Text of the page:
So, I may have finally found a use for my Twitter account  – aside from stalking celebrities. Not that I do that. That would be creepy. Anyway. I could send random tweets about the kind of nothing I used to share with my mom twice a day out into the ether and she could read them and then we could be all caught up on our discussions about nothing. Well, it makes sense to me. This is the way I see it going: tweetstoheaven 1tweetstoheaven 7tweetstoheaven 6 tweetstoheaven 5tweetstoheaven 8

These are just examples. It could work. And then it could catch on and become wildly popular and the Twitterverse will be overrun by people having conversations with dead people. Then I’ll have more to do on Twitter than checking to see if William Shatner has been fighting with any fans lately or whether Nathan Fillion is finally gonna reply to one of my tweets. Not that I tweet him. That would be sad. #celebritystalker.

The Two-Week Mark.

Not to turn my snarky, sarcastic blog into a sad place, but I’m not particularly funny lately. Unless I’m making some inappropriate joke at an inappropriate moment to make the sad people around me laugh.

The two-week mark is strange. Because when your 67-year-old, healthy, sassy mother’s heart suddenly stops beating for no good reason, people around you are still in shock as well. They can’t imagine what you’re going through. But the two-week mark is also the time when you’re expected to get back to the routine. Back to work. Back to normal. Well – the new normal.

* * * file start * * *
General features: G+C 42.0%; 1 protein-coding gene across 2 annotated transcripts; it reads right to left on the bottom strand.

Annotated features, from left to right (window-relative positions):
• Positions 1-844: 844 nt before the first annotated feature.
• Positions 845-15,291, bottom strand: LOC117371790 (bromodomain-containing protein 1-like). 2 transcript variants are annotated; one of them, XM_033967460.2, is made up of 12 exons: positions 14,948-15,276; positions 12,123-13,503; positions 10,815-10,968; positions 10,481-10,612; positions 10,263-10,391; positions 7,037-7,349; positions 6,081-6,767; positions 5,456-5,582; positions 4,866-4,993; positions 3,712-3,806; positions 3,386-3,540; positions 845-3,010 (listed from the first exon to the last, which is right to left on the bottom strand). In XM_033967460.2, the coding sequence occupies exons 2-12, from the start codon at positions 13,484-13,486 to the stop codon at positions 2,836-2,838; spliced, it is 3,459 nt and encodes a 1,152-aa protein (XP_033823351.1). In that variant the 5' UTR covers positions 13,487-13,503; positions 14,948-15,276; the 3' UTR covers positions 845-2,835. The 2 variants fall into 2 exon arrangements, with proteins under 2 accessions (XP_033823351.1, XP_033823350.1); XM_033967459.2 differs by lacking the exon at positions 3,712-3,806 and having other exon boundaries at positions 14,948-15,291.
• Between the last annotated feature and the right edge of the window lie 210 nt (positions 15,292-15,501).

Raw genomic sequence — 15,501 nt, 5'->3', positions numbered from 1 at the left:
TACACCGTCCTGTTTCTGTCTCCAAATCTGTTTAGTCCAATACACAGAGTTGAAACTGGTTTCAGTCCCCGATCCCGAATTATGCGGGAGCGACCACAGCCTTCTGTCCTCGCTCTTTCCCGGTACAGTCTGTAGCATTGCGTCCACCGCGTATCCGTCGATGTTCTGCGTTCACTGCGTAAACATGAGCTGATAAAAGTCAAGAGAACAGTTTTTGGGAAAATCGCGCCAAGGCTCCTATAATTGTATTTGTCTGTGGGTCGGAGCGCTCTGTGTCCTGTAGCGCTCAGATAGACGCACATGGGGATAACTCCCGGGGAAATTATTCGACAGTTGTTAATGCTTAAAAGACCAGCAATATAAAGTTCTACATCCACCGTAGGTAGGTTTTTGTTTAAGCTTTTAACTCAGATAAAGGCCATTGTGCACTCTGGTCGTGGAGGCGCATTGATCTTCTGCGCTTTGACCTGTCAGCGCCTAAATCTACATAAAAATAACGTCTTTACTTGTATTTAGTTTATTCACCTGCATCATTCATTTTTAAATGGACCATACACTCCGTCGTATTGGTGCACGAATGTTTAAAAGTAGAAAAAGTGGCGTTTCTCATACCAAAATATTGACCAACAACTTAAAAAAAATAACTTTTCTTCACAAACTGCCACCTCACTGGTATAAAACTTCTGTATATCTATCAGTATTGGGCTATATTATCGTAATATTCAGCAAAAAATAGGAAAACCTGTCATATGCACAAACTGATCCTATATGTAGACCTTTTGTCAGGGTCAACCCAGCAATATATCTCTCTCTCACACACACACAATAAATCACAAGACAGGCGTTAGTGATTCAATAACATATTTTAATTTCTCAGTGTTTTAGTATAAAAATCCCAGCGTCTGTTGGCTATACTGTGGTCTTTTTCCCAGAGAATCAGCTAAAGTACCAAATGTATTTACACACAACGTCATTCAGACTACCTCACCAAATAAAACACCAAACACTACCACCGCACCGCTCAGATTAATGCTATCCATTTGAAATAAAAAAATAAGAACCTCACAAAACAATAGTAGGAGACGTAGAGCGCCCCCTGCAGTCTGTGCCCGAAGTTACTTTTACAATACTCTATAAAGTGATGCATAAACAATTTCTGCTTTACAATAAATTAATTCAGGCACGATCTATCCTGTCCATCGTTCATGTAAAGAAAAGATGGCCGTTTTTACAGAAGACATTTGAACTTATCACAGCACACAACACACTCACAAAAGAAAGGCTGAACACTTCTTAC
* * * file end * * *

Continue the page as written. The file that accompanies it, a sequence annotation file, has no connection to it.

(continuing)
So, I have this to report: I’m trying. I’m working. I’m hanging out with my friends. I’m taking the dogs for walks to the lake with my dad. I’m watching The Big Bang Theory reruns while making dinner and wasting time playing Candy Crush on my phone. And I have the uncontrolled fits of crying down to once a day. Usually.

The problem is that as the shock wore off, reality set in. And reality kinda sucks. My mom has left this void that is like a hole I keep tripping on. A dozen times a day. Every time I think of something I should tell her. Or something I need to ask her. Or something I want to gripe about. Or a decision I have to make. Or advice I need. Or if anything goods happens. Or anything bad. Or anything at all.

December 23rd, the day we were burying my mom, my parents’ sweet little dog died. (Cue the Depeche Mode, right? I don’t want to start any blasphemous rumors, but I think that God’s got a sick sense of humor?) Anyway, their older dog that followed my mom everywhere? Still alive. The younger one? Died, inexplicably, that morning. My father was devastated. But in his state, it was more like icing on a cupcake (because heartbreak when you’re already heartbroken and tears when you were crying anyway…seem to get washed away in the flood). So after the tragic morning at the cemetery, we all went over to my dad’s that afternoon to bury the dog in the backyard. And I made inappropriate jokes. And people laughed.

And then we went through all the motions of celebrating Christmas Eve and Christmas Day like good little soldiers. Cause that’s what you do.

So, I’ll undoubtedly keep tripping on the void like an uncoordinated, three-legged dog. But, as I said to my dad Saturday, on our way back from picking out my mom’s grave stone, it only hurts this much because we had it so good. And that sure makes it hard to complain.

Erin and Mom